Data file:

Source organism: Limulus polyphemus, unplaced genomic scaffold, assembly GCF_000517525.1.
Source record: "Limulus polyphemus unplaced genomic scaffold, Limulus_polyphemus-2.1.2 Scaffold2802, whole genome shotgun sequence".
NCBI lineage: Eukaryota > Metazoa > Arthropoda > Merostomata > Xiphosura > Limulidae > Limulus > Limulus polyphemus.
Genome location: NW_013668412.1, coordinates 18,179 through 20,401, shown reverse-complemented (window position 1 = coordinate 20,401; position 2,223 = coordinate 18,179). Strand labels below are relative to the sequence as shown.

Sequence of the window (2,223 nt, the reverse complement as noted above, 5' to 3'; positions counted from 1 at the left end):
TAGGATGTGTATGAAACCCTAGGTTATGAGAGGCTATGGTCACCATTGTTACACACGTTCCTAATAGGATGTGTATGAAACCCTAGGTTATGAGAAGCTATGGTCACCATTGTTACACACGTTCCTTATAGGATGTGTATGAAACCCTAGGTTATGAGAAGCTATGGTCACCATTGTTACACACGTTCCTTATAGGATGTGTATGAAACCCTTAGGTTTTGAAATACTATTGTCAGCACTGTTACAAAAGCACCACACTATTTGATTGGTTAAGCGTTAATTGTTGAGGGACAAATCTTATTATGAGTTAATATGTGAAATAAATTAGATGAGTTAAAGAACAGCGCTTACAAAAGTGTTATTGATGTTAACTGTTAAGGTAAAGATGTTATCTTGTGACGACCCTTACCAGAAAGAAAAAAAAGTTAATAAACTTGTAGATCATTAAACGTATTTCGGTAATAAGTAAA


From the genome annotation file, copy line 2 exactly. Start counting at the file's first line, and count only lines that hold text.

Source record: "Limulus polyphemus unplaced genomic scaffold, Limulus_polyphemus-2.1.2 Scaffold2802, whole genome shotgun sequence".